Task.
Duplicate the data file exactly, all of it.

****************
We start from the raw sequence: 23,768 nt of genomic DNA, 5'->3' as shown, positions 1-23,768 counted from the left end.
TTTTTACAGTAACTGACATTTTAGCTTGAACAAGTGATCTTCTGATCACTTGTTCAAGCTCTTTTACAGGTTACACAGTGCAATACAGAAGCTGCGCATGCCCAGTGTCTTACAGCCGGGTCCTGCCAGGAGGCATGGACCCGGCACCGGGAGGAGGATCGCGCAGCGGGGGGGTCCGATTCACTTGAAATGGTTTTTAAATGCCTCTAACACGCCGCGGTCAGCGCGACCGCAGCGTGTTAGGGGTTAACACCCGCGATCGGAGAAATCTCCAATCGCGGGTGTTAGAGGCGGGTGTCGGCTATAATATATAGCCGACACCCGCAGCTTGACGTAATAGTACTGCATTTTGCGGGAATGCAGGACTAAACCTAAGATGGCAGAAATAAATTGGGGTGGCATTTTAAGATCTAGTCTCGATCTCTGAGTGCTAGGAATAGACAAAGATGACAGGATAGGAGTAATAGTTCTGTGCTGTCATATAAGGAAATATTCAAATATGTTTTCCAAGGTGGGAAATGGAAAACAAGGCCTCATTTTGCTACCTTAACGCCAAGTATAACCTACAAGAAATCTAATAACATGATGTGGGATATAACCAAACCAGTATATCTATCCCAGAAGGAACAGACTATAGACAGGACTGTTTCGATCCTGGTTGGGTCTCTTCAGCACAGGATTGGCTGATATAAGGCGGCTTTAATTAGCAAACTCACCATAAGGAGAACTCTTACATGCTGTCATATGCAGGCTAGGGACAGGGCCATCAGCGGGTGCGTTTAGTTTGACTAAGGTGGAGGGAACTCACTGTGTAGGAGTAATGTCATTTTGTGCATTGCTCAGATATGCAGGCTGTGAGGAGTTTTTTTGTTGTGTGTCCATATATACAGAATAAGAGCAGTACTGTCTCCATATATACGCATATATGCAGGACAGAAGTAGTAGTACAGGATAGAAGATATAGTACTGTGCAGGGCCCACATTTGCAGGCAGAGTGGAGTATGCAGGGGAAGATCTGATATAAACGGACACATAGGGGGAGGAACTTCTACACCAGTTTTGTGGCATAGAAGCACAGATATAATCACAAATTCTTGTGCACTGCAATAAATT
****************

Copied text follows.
We start from the raw sequence: 23,768 nt of genomic DNA, 5'->3' as shown, positions 1-23,768 counted from the left end.
TTTTTACAGTAACTGACATTTTAGCTTGAACAAGTGATCTTCTGATCACTTGTTCAAGCTCTTTTACAGGTTACACAGTGCAATACAGAAGCTGCGCATGCCCAGTGTCTTACAGCCGGGTCCTGCCAGGAGGCATGGACCCGGCACCGGGAGGAGGATCGCGCAGCGGGGGGGTCCGATTCACTTGAAATGGTTTTTAAATGCCTCTAACACGCCGCGGTCAGCGCGACCGCAGCGTGTTAGGGGTTAACACCCGCGATCGGAGAAATCTCCAATCGCGGGTGTTAGAGGCGGGTGTCGGCTATAATATATAGCCGACACCCGCAGCTTGACGTAATAGTACTGCATTTTGCGGGAATGCAGGACTAAACCTAAGATGGCAGAAATAAATTGGGGTGGCATTTTAAGATCTAGTCTCGATCTCTGAGTGCTAGGAATAGACAAAGATGACAGGATAGGAGTAATAGTTCTGTGCTGTCATATAAGGAAATATTCAAATATGTTTTCCAAGGTGGGAAATGGAAAACAAGGCCTCATTTTGCTACCTTAACGCCAAGTATAACCTACAAGAAATCTAATAACATGATGTGGGATATAACCAAACCAGTATATCTATCCCAGAAGGAACAGACTATAGACAGGACTGTTTCGATCCTGGTTGGGTCTCTTCAGCACAGGATTGGCTGATATAAGGCGGCTTTAATTAGCAAACTCACCATAAGGAGAACTCTTACATGCTGTCATATGCAGGCTAGGGACAGGGCCATCAGCGGGTGCGTTTAGTTTGACTAAGGTGGAGGGAACTCACTGTGTAGGAGTAATGTCATTTTGTGCATTGCTCAGATATGCAGGCTGTGAGGAGTTTTTTTGTTGTGTGTCCATATATACAGAATAAGAGCAGTACTGTCTCCATATATACGCATATATGCAGGACAGAAGTAGTAGTACAGGATAGAAGATATAGTACTGTGCAGGGCCCACATTTGCAGGCAGAGTGGAGTATGCAGGGGAAGATCTGATATAAACGGACACATAGGGGGAGGAACTTCTACACCAGTTTTGTGGCATAGAAGCACAGATATAATCACAAATTCTTGTGCACTGCAATAAATT